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Critical evaluation of small commercial gas cylinders analysis Fabris, Janna; Gadala, Ibrahim M.; Gubbels, Wade; Bromley, Darren Michael Nov 6, 2012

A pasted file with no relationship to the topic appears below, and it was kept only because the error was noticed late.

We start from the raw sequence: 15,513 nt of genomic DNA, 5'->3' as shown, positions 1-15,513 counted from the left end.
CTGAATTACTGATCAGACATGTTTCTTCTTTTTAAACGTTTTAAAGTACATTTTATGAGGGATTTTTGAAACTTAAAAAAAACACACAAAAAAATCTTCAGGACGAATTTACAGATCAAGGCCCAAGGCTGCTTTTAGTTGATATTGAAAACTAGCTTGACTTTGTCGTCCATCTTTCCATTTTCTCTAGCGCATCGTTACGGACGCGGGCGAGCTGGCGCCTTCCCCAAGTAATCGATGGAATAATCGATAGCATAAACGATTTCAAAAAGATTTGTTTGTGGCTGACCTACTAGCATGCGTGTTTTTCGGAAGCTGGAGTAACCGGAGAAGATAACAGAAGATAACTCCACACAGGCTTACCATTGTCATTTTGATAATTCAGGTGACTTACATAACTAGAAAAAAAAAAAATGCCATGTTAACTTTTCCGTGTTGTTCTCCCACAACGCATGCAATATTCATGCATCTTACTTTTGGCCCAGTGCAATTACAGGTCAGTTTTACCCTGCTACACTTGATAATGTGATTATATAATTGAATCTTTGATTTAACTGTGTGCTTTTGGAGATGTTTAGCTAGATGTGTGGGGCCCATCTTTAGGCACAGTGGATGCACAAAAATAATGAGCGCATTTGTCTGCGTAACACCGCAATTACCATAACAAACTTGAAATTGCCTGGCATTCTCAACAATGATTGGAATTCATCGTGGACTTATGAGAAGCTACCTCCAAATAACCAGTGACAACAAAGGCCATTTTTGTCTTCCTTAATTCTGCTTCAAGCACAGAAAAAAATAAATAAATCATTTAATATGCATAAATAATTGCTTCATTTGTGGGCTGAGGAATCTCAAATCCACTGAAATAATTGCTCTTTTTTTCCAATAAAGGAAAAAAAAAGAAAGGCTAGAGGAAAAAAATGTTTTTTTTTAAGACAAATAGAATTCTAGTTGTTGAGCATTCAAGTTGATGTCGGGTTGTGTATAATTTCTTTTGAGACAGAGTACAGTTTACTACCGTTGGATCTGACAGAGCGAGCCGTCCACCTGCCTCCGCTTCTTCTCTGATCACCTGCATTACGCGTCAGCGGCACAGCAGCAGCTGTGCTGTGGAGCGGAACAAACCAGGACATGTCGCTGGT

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           CRITICAL EVALUATION OF SMALL COMMERCIAL GAS CYLINDERS ANALYSIS  MTRL 585 Case Study 4  Prepared By: GROUP 7  Janna Fabris 81120123  Wade Gubbels 81011124 Ibrahim Gadala 65676066 Darren Bromley 74181991  Submitted 6 November 2012                J. Fabris, W. Gubbels, I. Gadala, D. Bromley / MTRL 585 (2012) 2  Contents List of Figures ............................................................................................................................................................. 3 List of Tables ............................................................................................................................................................... 3 1.0 INTRODUCTION .......................................................................................................................................... 4 2.0 FACTS AND EVENTS ................................................................................................................................. 4 2.1 Background .............................................................................................................................................. 4 2.2 Cylinders Used ........................................................................................................................................ 5 3.0 ENGINEERING ANALYSIS ....................................................................................................................... 5 3.1 Theoretical Analysis (Clausius-Clapeyron Governing Equation) ...................................... 5 3.2 Analysis of Kinetic Energy and Projectile Dynamics Post BLEVE .................................. 10 4.0 CRITICAL EVALUATION ....................................................................................................................... 11 4.1 Relevance and appropriateness of facts and information presented ........................... 11 4.2 Missing information .......................................................................................................................... 12 4.3 Appropriateness of analysis presented ..................................................................................... 13 4.4 Failure prevention ............................................................................................................................. 15 4.5 General comments ............................................................................................................................. 16 5.0 CONCLUSION ............................................................................................................................................. 16 REFERENCES ........................................................................................................................................................... 17     J. Fabris, W. Gubbels, I. Gadala, D. Bromley / MTRL 585 (2012) 3  List of Figures Figure 1: Circumferential (hoop) stress versus temperature (coexistence curve) ....... 8 Figure 2: Possible canister orientations during high temperature tests ....................... 14 Figure 3: Burst disks for over-pressure protection; ruptured (left) and intact (right) ..................................................................................................................................................................... 16  List of Tables Table 1: Chemical properties obtained from reference [2] .................................................... 6 Table 2: Clausius-Clapeyron derived coexistence curve data-table .................................... 9 Table 3: Given values of tub rocket geometry and motion .................................................. 10     J. Fabris, W. Gubbels, I. Gadala, D. Bromley / MTRL 585 (2012) 4  1.0 INTRODUCTION  Authors N. Davison and M.R. Edwards have presented a thorough analysis of potential failure modes of small gas cylinders to better understand the process and the potential danger [1]. The approach taken was recreated, and then critically evaluated to explore opportunities for improving the methods.    2.0 FACTS AND EVENTS 2.1 Background  Rather than analyzing an in-service failure, the authors analyzed performance and failure modes of pressure liquefied gas (PLG) cylinders.  Of particular interest in PLG cylinders is the potential for boiling liquid expanding vapour explosion (BLEVE), which is a concern if a rapid pressure drop is encountered.  An example was presented in which pressure of a gas cylinder was monitored while it was penetrated with a rifle bullet.  Following the initial drop in pressure from its initial 27 bar, rapid vaporization of the PLG caused a subsequent pressure pulse up to 35 bar due to BLEVE.  The type of gas cylinder studied is expected to comply with British Standard BS EN 417:1992.  Relevant details of the gas cylinders are as follows: ? Capacities ranging from 50 to 1000 mL ? Body of cylinder constructed of metal ? Maximum pressure of 12 bar at 50oC ? Pressure tested at 10 bar, or 1.5 times the pressure created by the gas at 50oC (whichever is greater) ? Pressure test shall not cause leakage or permanent deformation ? Leakage must not occur at pressures greater than 1.2 times the test pressure  Although the cylinders are not required to include pressure relief valves, those larger than 40 mm in diameter must have a concave base.  In an over-pressure situation, the concave base is expected to invert, thus reducing the pressure.  The pressure required to invert the base must be less than that which will cause leakage or permanent deformation of the body.  BLEVE failure of a PLG cylinder may result in blast, projectiles, and/or fireballs.  Projectiles are considered the most far-reaching hazard from a BLEVE, which may include either large pieces of the container or nearby or attached objects.  Study of prior BLEVE incidents reveals that less than 5 fragments should be expected, and 80% of fragments travel less than 200 m.  The concave base separated from the body usually travels the furthest distance, and quite often, the remaining body stays intact as one large projectile.  Research on such events (known as tub rockets)  J. Fabris, W. Gubbels, I. Gadala, D. Bromley / MTRL 585 (2012) 5  suggests that fragments would likely only cause non-penetrating blunt trauma injuries.  2.2 Cylinders Used  The cylinders used for this study contained 440 g liquefied mixture of 70% butane and 30% propane.  They consisted of three parts: deep drawn body, concave base, and a type 1 threaded center valve cup.  Following are some characteristics of the steel: ? Composition (wt.%): C = 0.028, Si = 0.002, Mn = 0.211, P = 0.012, S = 0.012, Cr = 0.019, Ni = 0.016, Al = 0.019, Cu = 0.028, Fe = balance ? Microstructure: predominantly ferrite, with small fraction pearlite, cold worked ? Hardness: Vickers 300 g load = 187 ? 3.8 (10 measurements) ? Average internal radius = 52.72 mm ? Average wall thickness = 0.38 mm  3.0 ENGINEERING ANALYSIS 3.1 Theoretical Analysis (Clausius-Clapeyron Governing Equation)  Governing Equation The Clausius-Clapeyron equation is the governing equation that describes the pressure and temperature relationship at liquid-gas phase boundaries (equilibrium).  This equation can be used to determine the coexistence curve for liquefied gases and is given by:    (     )        (        )                (        )  Where the following variables are: P = vapour pressure T = temperature R = gas constant ?Hvap = latent heat of vaporization (enthalpy)  The enthalpy of vaporization is a gas specific property and, for many standard gases, can be obtained from chemistry handbooks.  From reference [2] the following chemical properties are obtained for a 70% butane / 30% propane gas mixture.  J. Fabris, W. Gubbels, I. Gadala, D. Bromley / MTRL 585 (2012) 6  Table 1: Chemical properties obtained from reference [2]  Pref [Pa] Tref [K] ?Hvap [J/mol] Butane 101325 [=1 atm] 273 22440 Propane 101325 232 19040  Additionally, from reference [2] the gas constant is given by R = 8.3145 J/(mol K).  A rule of mixtures is used to determine the temperature-pressure relationship for the 70% butane / 30% propane gas mixture:             [              (            )                (             )]               [               (       )                 (       )]  For example, at 20?C (293K), the calculated vapour pressure of the mixed gas is:                   [               (         )                 (         )]           Thinned Walled Pressure Vessel Theory Pressure vessels exhibit a three dimensional stress state.  For thin-walled pressure vessels, this stress state is such that:                   Where: ?h = circumferential (hoop) stress ?a = axial (longitudinal) stress ?r = radial stress  Thus catastrophic rupture of the pressure vessel, manifesting in the formation of longitudinal cracks in the cylinder?s wall, is expected to occur when the circumferential stress exceeds the vessel material?s yield strength.  The circumferential stress in a thin walled pressure vessel is given by:          Where the following variables are: P = internal pressure (obtained from the Clausius-Clapeyron equation) r = pressure vessel radius t = pressure vessel wall thickness   J. Fabris, W. Gubbels, I. Gadala, D. Bromley / MTRL 585 (2012) 7  The authors specify the geometry of the canisters tested [1] as reported in Section 2.2.  Thus, for example, the calculated circumferential stress at 20?C (293K) is:         (        )  (          )(         )        The theoretical coexistence curve for the 70% butane / 30% propane gas mixture can be determined, as shown in Figure 1 and Table 2.  Additionally the measured ultimate strength of the canister material (estimated from the authors? article) is plotted.  The temperature range of interest is from 20?C to 180?C.  Rather than plot this coexistence curve as a function of internal pressure versus temperature, the authors? chose to plot this curve as a function of circumferential stress versus temperature.  Experimentally measured tensile strength is also shown as a function of temperature.  According to Figure 1, the intersection of this maximum circumferential stress and the ultimate tensile strength occurs approximately at 120?C (compared to 128?C as reported by the authors).  This corresponds to a circumferential stress of 450MPa and an internal pressure of 3.25MPa (3.14 MPa as reported by the authors).              (       )  (         )(          )          Thus the canister is predicted to fail at approximately 3.25MPa.    J. Fabris, W. Gubbels, I. Gadala, D. Bromley / MTRL 585 (2012) 8    Figure 1: Circumferential (hoop) stress versus temperature (coexistence curve)   J. Fabris, W. Gubbels, I. Gadala, D. Bromley / MTRL 585 (2012) 9  Table 2: Clausius-Clapeyron derived coexistence curve data-table  %30PROP-%70BUT_calc%100BUT_calc%100PROP_calcstress-ult_est[MPa][MPa]T1 [C]T1 [ K]0.7*P1BUT0.3*P1PROPP1P1BUTP1PROP?H?UTS202931417242481203898442024638270665428115500303031920153210495130642743081070163713814840313255156408633663789364509136211092511895032333314651240384554947592317080111176623760333428064633856106192061152121128531478529370343542049774435131648477435525814501831073587534860686885233114591988669542841102202120394475803536772689355191612787967526311839722413443390363835904111840919543131194149372802827116651710037310201251324317234444214573224414390325202612500110383123207115543632786434176010151812103872447191203931473829180956632833952105470603188645629283712539816065241946891355341522950346489637493318900450130403174742520908413838265249632169694695333469671404132054802239899944538012935431799666461840711091504232397813273474751325603425447911582271247512654001604332778210309868558768943968871103289508155511433170443319763234913146688946456804611637713928634161518045336576073913034757064152251531304344810507251810450 J. Fabris, W. Gubbels, I. Gadala, D. Bromley / MTRL 585 (2012) 10  3.2 Analysis of Kinetic Energy and Projectile Dynamics Post BLEVE  As mentioned in all the BLEVE occurrences the cold drawn portion of the canister disconnected from the bottom cup at the rolled seam. This geometry creates what is referred to as a tub rocket. The behavior of this rocket can be analyzed using the kinematic equations of motion. In this analysis the acceleration due to air drag is assumed to be zero. Therefore, the average velocity, collected from high speed video analysis, will be used in the projectile motion and energy equations. The authors? recorded and measured values of the tub rocket are listed in Table 3 below [1].  Table 3: Given values of tub rocket geometry and motion Mass (g) 146 Diameter (mm) 106 Length (mm) 160 Average Velocity (m/s) 65  The maximum radius of travel the tub rocket can obtain with initial position on the ground is the scenario in which the nose is rotated 45 degrees from the horizontal. After breaking the initial velocity into its x and y components we can use the equation below to solve for the time of flight.                                                                              Therefore, time of flight (t) = 9.37 seconds.  Where; ?Y = 0     = 65(m/s) * sin(45?) = 45.96 m/s    = -9.81 m/    Knowing the time of flight, the change in x position can be found using the equation above in the x direction and again assuming zero acceleration in this direction. The change in x is, therefore, 431 m. This result is the maximum distance the rocket can travel in the x direction and is in agreement with the authors? findings.   The authors state that a more realistic scenario would be a canister lying horizontally 1 m above the ground (reasonable height of a commercial grill). Using the previously mentioned technique and assuming zero initial velocity in the y direction, a time of flight until contacting the ground can be found (t = 0.45 s). This time is again used to solve for the distance traveled in the x direction. Therefore, using 65 m/s as the initial velocity in the x direction and t = 0.45s, the change in x is found to be 29.25 m. This value is also in agreement with the authors? value.     J. Fabris, W. Gubbels, I. Gadala, D. Bromley / MTRL 585 (2012) 11  To understand the possible damage the projectile may inflict, energy values must be known.                                                                                     Using the above equation where: m = mass = 146 g v = 65 m/s  Therefore, the maximum kinetic energy of the projectile is 309 Joules.  4.0 CRITICAL EVALUATION  4.1 Relevance and appropriateness of facts and information presented  Background information Discussion of PLG cylinders and the Clausius-Clapeyron relationship for equilibrium of two-state cylinder contents is definitely relevant and crucial for this study. The authors reference many studies regarding BLEVE in PLG cylinders and subsequent pressure profiles, fragmentation behavior and impact of fragments. The amount of this information would be appropriate only if the authors conducted the same type of analysis in their study. This was sometimes not that case, like in the pressure wave tests for example. In the tests the authors referenced, pressure transducers were used to accurately measure pressure fluctuations with respect to time, while, in the paper, the authors simply report that a ?blast [overpressure] was felt in the safety car 20 m from the barbecue?.    Material testing Understanding the material microstructure and testing the mechanical properties of the material used is normally an essential step in a failure analysis. In the paper, the authors reported the composition and microstructure of the steel, the hardness values (for different temperatures), and tensile strengths (for different temperatures). Although generally important, the composition and microstructure of the steel is not of great relevance in this specific case study. It may have been more appropriate if chemical interactions, such as corrosion, were involved, or if a change in microstructure was reported after exposure to the heat. Neither of these two points was qualitatively present in the paper, nor were any images of microstructure provided.  The appropriateness of the tensile strength values is questionable, since they were taken from the body of the canister. If the failure was due to stress in the hoop direction, it would be relevant, but this is not the case. Thus, it would have been more appropriate to quantify properties at the seam. A reasonable approach may be to perform microhardness tests in various locations of the seam, which can be  J. Fabris, W. Gubbels, I. Gadala, D. Bromley / MTRL 585 (2012) 12  correlated to the strength of the material with reasonable confidence. A comparison between microhardness of the body versus at the seam may also allow the authors to confirm or deny that the seam will have similar tensile properties as the body.    Another consideration is that the samples removed for tensile testing were presumably flattened.  The additional cold work may affect the measured properties, and is prohibited by most tensile test standards.    Range and impact calculations Judging from typical small gas cylinder usage, where the user is quite close to the can (< 1 m), the relevance of the range calculations presented by the authors is debatable. The authors claim that ?it is important to be able to estimate the range of such cylinders?, without giving one practical example as to how this is relevant to a typical user who will be standing very close to his/her barbeque and adjacent small gas cylinder can. Furthermore, the authors admit that the most realistic and feasible stacking orientation for the cans is vertically or horizontally, yet report calculations for the can at     . This was deemed irrelevant, since it is already known that a     starting angle gives the longest range (assuming no air resistance), and the typical user will most likely be much closer to the can than the range values calculated.  Our group also questioned the appropriateness of the impact comparison table 3. It is indeed useful to conclude that people within close proximity of a BLEVE of a small gas cylinder will experience blunt trauma injuries and not penetration injuries. However, extensive comparison to different rubber bullet types is not needed to reach this conclusion. Furthermore, rubber bullets are usually fired from medium to long range, while a typical user proximity to a gas cylinder during barbequing would be extremely close.     4.2 Missing information  Initial visual inspection A useful step in failure analysis is to inspect components or structures before subjecting them to tests of any kind. This inspection can be with the naked eye or under magnification, and serves to identify and locate any flaws or areas of potential problems. In this case, a visual inspection of the critical seam location could have identified cracks, excessive plastic deformation or even changes in mechanical properties (using micro hardness indentation test for example), all which could have aided in the explanation of the seam failure mechanism.  More simply, observations of how the seam was made (e.g. crimped, multiple rolls, etc.) would have provided useful information about the possible stress state in this critical area.  Inspection and material testing after failure Assessment of fracture surfaces after failure testing can answer questions regarding the failure mechanism (brittle or ductile) and whether there were internal cracks or flaws in the structure. The reader would benefit in learning whether the seam tore  J. Fabris, W. Gubbels, I. Gadala, D. Bromley / MTRL 585 (2012) 13  or simply unfolded.  Other useful information can be addressed also, such as the presence and severity of environmental degradation, rate of fatigue growth (if present), and material hardness. In this specific case, the authors could have gained more understanding of the failure mechanism at the seam and the limiting material properties at failure by performing a fractographic assessment of the failure surface.  Sharp fragment assessment The authors mentioned that secondary projectiles (nearby or attached objects like pipes, equipment etc.) are not considered. However, it is also mentioned that ductile failures (expected due to high temperatures) usually produce less than 5 projectiles, and do not always produce only two projectiles. Other than the two primary projectiles of tub-rocket type failures (base and can), other fragments can be sharp, as opposed to blunt, and can cause penetration of the human body. This is not investigated in detail although other, less important features of the projectiles are. Classification of fragments into only ?fast? and ?slow? categories disregards the fact that fragmentation from ductile failures, although slower than brittle failures, can also be sharp. Thus, information of more than two fragments during the failure tests has the potential of invalidating the authors? conclusion regarding blunt trauma injuries.  Velocity measurement method The range and impact calculations presented by the authors depend strongly on the measured velocity of the tub-rocket after BLEVE. The method for this crucial measurement and its level of accuracy are not mentioned in the paper. This is important and should have been indicated, since even a 10-15% difference in this velocity measurement can significantly alter the impact and range results reported (kinetic energy is exponentially proportional to velocity).  Velocity can be easily verified using analysis of high speed video footage.  4.3 Appropriateness of analysis presented  Correctness of high temperature testing setup In the paper, high temperature tests are used to create high pressures and subsequently cause failure in the weakest location in the small cylinder test cylinder. The governing principles which these tests aim to simulate are valid, namely the increase of pressure with increased temperature and the possibility of a BLEVE due to a sudden large loss in pressure from a rupture.   The test setup used in the paper to create the failure scenario outlined above is described ambiguously. The paper states that ?the cartridges were exposed to the heat from a small disposable barbe ue whilst the wall temperatures (next to and   0  from the heat) were recorded via a set of  -thermocouples, one on the bottom and the other on the top at   0  from the bottom?. This could e ually describe the following 3 situations, where a represents the bottom thermocouple and b represents the top thermocouple:  J. Fabris, W. Gubbels, I. Gadala, D. Bromley / MTRL 585 (2012) 14         Figure 2: Possible canister orientations during high temperature tests  A detailed schematic or even a photograph showing the test setup should have been provided to avoid confusion and to enable proper analysis. Regardless of which setup of the 3 illustrated above the authors used, we believe unwanted factors are introduced into the failure by using a disposable BBQ as the heat source. The most important of these unwanted factors is the thermal stress in the wall material due the temperature gradient of the can. This can be quite significant, depending on the thermal gradient present and orientation of the container.   Another unwanted factor is different material strength in different parts of the can due to a temperature gradient in the can material. The authors predicted that there is no reduction in hardness and strength likely to occur due to the heat source, yet did not discuss this quantitatively.   Temperature gradients (and associated gradients in strength) and thermal stresses may have been avoided. If a uniform temperature environment was created around the can, such as from a convection oven, results would have been more consistent and useful. Although the test setup would be slightly more complicated, the results would likely be much more repeatable and dependable.  Test 4 (no BLEVE) The authors reported a test case where no BLEVE occurred (test 4). Reasoning or explanation of why this specific test did not produce BLEVE was not given. Comparing the peak temperatures of the test 4 bottom thermocouple to other tests reveals that the bottom thermocouple temperature only reached  2  in test  , but reached above  00  in two other tests that produced      .  e believe this is probably the reason why no BLEVE occurred, as the resulting pressure might have not been enough to cause rupturing at the seam. There is a possibility that the can ruptured stably causing slow leaking, which was in turn not enough to cause a rapid pressure drop for BLEVE.   urprisingly, the authors report another test (test  ) with a peak bottom thermocouple temperature of  2  which created a      . However, it was mentioned that test 4 took approximately 30 minutes more to heat up than test 1. It is not understood why it takes a significantly longer time to heat up the can in test 4 Can Heat source Heat source Heat source 1 2 3 BBQ Counter Can Can a b a b a b  J. Fabris, W. Gubbels, I. Gadala, D. Bromley / MTRL 585 (2012) 15  as opposed to the other tests. We believe the root cause of this outlying test 4 result is the inappropriate testing setup which rendered the investigators incapable of creating a consistent temperature profile for all the tests. Temperatures well over 100oC should be easy to recreate with a small barbeque.  The data from test 4 provides no further information, and did not need to be reported.  Rolled seam The small gas cylinder used in this study is assembled from three pieces: a deep drawn body, a concave base, and a threaded center valve cup. The critical location where all failures occurred during testing is the rolled seam joining the base and the main deep-drawn body. Judging from the importance of this location, an analysis of the local stresses should have been performed. It was observed that the direction of the crack at the seam was in the circumferential direction, meaning the stress causing growth is most probably in the axial direction of the can (normal to the crack length). Since the hoop stress is twice the value of the axial stress in thin-walled pressure vessels, significant residual stresses and possibly stress concentrations caused the effective axial stress to become larger than the hoop stress in this case. This is due to the rolling process used to manufacture the seam. Although it is difficult to quantify the stresses involved from this joining method analytically, the authors could have employed basic hand calculations (e.g. estimating the deflection/compression of outer/inner material during rolling, respectively) or numerical techniques (e.g. FEA) to analyze the seam location.     4.4 Failure prevention  Seam Rupture It has been clearly demonstrated that the weak point of the canister is the rolled seam at the bottom.  Unfortunately, the reason for failure at this location was not evaluated, so it is difficult to recommend an improvement.  It is likely that a rolled seam is the cheapest processing option, so no change is required if all performance criteria are met.  If a manufacturer wishes to prevent dangerous failures in cases where the canister is being used beyond its specified operating parameters, they may wish to consider a welded seam.  Since axial stresses that caused failure of the seam are half the expected hoop stress, it may be beneficial to avoid potential stress concentrations or complex stress states associated with a rolled seam.  Burst Disk Although not required by the standard, a common device used to prevent rupture due to over pressurization is a burst disk.  The disk is designed to burst at a pressure slightly lower than the rupture pressure of the canister.  With a controlled orifice size, the canister can vent itself without initiating a BLEVE event.  Figure 3 shows an example of small size burst disks, in both ruptured (left) and intact (right) states.   J. Fabris, W. Gubbels, I. Gadala, D. Bromley / MTRL 585 (2012) 16   Figure 3: Burst disks for over-pressure protection; ruptured (left) and intact (right)  4.5 General comments  The authors? analysis did not examine why the inversion of the base did not prevent BLEVE during the high temperature tests.  This is a very important difference from the results of hydrostatic testing, which is likely due to changing too many control variables.  For instance, using water versus PLG may play a role.  Also, the equilibrium ratio of gas to liquid was not quantified and will determine the energy release during inversion of the base and rupture. 5.0 CONCLUSION  Key analytical theories employed by N. Davison and M.R. Edwards were recreated as part of this critical evaluation, including: ? Clausius-Clapeyron relationship of the pressure and temperature at liquid-gas phase boundaries ? Stress analysis of thin walled cylinder experiencing increased pressure ? Analysis of kinetic energy and projectile dynamics following a BLEVE event  The research and testing conducted was considered thorough, but still has potential for improvement.  Following are the criticisms and recommendations than can be offered for the analysis: ? The analysis focused more on the potential failure in the body rather than the actual failure of the seam ? The authors did not investigate the reason for failure at the seam, even though it is clear they expected failure in the body due to hoop stress ? Assessing injury caused by a projectile at far distances seems irrelevant when operators will likely be very near to the canister (<1 m) ? High temperature tests could have used a more even heating method in order to obtain repeatable results  J. Fabris, W. Gubbels, I. Gadala, D. Bromley / MTRL 585 (2012) 17  REFERENCES  [1] Davidson, N. and  dwards, M. R.  ? ffects of fire on small commercial gas cylinders?.   ngineering Failure Analysis    (200 )  000-1008.  [2] CRC Handbook of Chemistry and Physics, 93rd edition (http://www.hbcpnetbase.com//articles/06_25_92.pdf), downloaded Oct 18th 2012